Two used to compact living can cross an ocean in a thirty foot double ender--it all depends on the level of comfort you desire when on the hook and the number of guests you plan to have aboard.
A couple I knew retired from active cruising at seventy-something to buy a motor
caravan and trailer-sailer. They left a thirty six foot Van de Stadt in steel
which was new when they bought it in about 1970 and they had set it up as well as any vessel I have ever seen. Thirty-something years aboard--and the vessel looked and surveyed as new.
The on-going costs in cruising have to be considered too. Boats with big diesel
engines cost big money
to run and replace. My forty foot plus trimaran
has only a thirty horsepower diesel
engine--and that is thirsty enough. Big boats have big engines, big paint
and big sails
. All cost money
My advice is to buy the smallest boat you can comfortably fit into. I like the Gozzard designed Tayana 36--they built a heap of them and they are strongly built.
My own preference is steel--a Tom Colvin Gazelle is forty two feet long in the hull
with an additional eight feet or so of bowsprit
. They are easily driven with easily handled rig, ketch
or junk, and have a diesel engine
of twenty to thirty horsepower..
Bowsprits serve many purposes--they allow the foremast to be placed a little further forwars and allow for a larger aft sail, they are almost an essential for a schooner rig with a smaller foresail than her aft mainsail
, with her full length keel
, and they have a useful lift
component which helps the boat rise to a sea without destroying her trim--but a bowsprit
has disadvantages in a marina where they add about eight to ten feet or more to the vessel's overall length and hence her berthing and slippage costs.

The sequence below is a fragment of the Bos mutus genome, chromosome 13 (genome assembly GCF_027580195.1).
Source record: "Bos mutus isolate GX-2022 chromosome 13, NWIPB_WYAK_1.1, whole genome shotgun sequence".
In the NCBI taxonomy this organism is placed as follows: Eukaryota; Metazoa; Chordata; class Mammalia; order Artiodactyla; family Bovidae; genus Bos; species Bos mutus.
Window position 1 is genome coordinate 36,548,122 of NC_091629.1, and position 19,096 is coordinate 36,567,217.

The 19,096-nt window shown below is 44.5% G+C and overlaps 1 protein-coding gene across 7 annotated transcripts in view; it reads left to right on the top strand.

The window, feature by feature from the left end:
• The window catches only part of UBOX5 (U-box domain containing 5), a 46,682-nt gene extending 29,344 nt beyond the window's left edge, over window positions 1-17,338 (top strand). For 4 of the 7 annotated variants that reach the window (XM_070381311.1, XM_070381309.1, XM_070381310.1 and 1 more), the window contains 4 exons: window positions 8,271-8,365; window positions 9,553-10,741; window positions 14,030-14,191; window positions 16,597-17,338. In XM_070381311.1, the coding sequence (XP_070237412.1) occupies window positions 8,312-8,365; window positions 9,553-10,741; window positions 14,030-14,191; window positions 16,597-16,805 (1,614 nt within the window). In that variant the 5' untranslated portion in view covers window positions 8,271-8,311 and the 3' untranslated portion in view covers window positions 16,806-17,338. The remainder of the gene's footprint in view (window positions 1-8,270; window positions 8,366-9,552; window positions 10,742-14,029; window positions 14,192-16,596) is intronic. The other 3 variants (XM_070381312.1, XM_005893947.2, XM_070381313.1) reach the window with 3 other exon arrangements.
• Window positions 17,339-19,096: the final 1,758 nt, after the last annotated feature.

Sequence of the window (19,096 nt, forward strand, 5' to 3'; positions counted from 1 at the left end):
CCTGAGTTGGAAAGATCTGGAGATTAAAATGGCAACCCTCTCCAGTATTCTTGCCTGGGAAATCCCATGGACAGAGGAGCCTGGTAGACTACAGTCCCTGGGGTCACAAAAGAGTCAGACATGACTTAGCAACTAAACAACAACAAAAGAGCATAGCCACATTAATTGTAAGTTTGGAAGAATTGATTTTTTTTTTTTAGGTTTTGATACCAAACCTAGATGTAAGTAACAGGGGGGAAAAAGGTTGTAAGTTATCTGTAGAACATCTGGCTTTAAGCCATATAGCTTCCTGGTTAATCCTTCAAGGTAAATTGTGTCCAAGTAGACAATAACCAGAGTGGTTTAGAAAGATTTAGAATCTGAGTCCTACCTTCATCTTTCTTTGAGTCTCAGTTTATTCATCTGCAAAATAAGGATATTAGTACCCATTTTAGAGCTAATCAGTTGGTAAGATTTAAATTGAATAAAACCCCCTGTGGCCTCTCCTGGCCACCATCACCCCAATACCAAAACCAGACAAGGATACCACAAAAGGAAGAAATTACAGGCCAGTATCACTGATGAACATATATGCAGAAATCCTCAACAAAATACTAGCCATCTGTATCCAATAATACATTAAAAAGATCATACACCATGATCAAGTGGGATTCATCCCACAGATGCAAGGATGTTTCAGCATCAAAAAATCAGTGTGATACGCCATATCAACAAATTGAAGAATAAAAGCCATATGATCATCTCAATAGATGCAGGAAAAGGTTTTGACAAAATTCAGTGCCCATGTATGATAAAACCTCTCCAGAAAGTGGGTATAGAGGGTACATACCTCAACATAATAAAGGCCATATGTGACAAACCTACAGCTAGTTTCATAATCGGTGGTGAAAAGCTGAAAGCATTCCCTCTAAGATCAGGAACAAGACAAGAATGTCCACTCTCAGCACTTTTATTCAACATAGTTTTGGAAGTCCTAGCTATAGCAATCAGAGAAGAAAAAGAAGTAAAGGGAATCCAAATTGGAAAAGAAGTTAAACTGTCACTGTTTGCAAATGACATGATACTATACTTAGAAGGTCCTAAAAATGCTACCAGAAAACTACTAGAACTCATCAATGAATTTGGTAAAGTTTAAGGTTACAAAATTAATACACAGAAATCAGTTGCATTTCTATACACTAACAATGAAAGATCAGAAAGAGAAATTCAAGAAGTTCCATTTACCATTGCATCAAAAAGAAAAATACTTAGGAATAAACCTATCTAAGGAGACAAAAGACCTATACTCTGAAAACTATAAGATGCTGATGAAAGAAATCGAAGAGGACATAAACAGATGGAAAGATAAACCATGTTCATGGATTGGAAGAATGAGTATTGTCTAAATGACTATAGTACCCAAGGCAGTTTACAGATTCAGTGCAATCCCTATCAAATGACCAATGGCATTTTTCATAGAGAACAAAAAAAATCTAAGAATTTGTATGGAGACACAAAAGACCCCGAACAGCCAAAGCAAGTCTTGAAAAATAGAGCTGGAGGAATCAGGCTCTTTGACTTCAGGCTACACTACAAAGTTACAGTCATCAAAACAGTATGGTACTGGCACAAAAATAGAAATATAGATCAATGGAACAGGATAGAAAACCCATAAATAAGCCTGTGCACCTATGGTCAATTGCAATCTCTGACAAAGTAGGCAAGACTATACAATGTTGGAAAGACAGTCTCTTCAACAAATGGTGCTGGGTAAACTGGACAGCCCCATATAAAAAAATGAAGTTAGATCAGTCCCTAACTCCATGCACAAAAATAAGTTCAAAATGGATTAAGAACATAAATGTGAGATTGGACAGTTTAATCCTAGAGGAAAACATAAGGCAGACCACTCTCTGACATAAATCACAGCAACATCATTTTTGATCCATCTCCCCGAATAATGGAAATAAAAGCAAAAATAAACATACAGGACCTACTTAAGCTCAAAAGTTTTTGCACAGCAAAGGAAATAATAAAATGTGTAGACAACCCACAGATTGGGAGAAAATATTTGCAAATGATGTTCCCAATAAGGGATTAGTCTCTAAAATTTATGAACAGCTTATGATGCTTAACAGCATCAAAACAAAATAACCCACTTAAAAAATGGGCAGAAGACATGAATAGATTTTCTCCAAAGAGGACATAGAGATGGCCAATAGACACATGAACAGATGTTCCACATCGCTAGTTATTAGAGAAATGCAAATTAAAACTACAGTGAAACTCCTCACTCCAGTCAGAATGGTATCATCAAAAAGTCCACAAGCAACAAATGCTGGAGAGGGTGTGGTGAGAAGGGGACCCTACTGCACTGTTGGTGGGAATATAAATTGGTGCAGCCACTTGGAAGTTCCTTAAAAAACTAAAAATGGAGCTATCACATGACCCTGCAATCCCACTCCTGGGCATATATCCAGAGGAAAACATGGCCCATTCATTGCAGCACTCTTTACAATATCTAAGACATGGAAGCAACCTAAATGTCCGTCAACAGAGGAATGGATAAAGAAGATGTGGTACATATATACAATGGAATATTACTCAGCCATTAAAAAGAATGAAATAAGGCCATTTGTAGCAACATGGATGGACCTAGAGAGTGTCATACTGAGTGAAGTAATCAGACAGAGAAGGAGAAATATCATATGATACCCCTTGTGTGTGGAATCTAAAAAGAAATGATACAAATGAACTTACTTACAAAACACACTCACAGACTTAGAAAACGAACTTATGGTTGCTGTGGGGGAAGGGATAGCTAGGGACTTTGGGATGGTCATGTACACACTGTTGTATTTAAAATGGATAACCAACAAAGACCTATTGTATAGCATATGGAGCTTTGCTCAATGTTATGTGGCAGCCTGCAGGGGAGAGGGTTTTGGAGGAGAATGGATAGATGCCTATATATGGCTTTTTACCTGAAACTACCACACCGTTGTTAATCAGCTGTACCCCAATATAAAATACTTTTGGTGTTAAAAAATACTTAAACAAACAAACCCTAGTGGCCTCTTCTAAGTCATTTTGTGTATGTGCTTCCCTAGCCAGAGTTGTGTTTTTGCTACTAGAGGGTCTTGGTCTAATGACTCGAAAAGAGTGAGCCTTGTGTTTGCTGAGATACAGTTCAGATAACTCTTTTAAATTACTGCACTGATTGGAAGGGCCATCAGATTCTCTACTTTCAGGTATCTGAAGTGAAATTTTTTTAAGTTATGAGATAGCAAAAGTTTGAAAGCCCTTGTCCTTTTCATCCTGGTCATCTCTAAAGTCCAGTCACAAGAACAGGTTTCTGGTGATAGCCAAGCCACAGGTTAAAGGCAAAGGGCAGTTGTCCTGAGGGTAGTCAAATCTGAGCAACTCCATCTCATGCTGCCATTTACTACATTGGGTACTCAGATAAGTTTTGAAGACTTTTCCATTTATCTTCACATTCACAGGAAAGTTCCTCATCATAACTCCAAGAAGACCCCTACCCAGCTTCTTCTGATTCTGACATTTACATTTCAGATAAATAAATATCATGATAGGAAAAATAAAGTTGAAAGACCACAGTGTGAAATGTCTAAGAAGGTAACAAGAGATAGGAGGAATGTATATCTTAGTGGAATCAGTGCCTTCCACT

have a good name as do Tayana and Formosa
as far as hulls are concerned, but any vessel older than thirty years is going to be a project
boat unless someone else has already done the necessary work to defeat osmosis
, rust, metal corrosion
in rig or fittings or hull
, or has been scrupulous in maintenence in the case of steel
, which often dies from the inside of the boat not the outside.
A nice Tayana 36 would be a bit slower than some fibreglass boats because it is heavily built. They have a reasonably good resale value though--so one would not lose too much after a couple of years as long as the boat is fairly maintained--and I would be happy to sail one anywhere if the rig, instruments and hull were surveyed as sound by a reputable surveyor
not in cahoots with a broker.
Then there are multihulls--really costly to berth--and fine in coastal waters. Keep an eye on the forecast
and run for shelter at the first sign of a hurricane--you are in Texas
, not too far away from the storm alley--
Lots of storage
space in a trimaran
and a reasonably large saloon
space in the main hull. Nice motion--probably softer than a cat--but stop a lot more wind
and tend to skate on the hook even when snubbed to a bridle
Nowhere can you buy a sound used vessel as cheaply as in the US. There is almost nothing seaworthy
under forty thousand in Oz big enough for live aboard-- which starts at thirty feet in my book. Smaller is possible--but I do like some space to stretch out in.